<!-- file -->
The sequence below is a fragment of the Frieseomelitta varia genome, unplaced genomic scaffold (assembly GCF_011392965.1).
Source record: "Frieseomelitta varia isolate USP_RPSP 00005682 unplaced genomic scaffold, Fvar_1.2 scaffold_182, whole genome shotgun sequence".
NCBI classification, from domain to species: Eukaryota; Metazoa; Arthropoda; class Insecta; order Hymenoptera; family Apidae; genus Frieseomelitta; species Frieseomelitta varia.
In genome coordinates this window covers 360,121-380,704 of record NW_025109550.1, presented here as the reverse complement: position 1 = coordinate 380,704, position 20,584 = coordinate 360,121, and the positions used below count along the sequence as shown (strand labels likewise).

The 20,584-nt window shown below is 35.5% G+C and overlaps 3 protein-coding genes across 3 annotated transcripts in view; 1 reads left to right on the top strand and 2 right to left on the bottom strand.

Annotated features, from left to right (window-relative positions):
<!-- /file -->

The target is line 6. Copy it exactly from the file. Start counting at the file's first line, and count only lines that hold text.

Annotated features, from left to right (window-relative positions):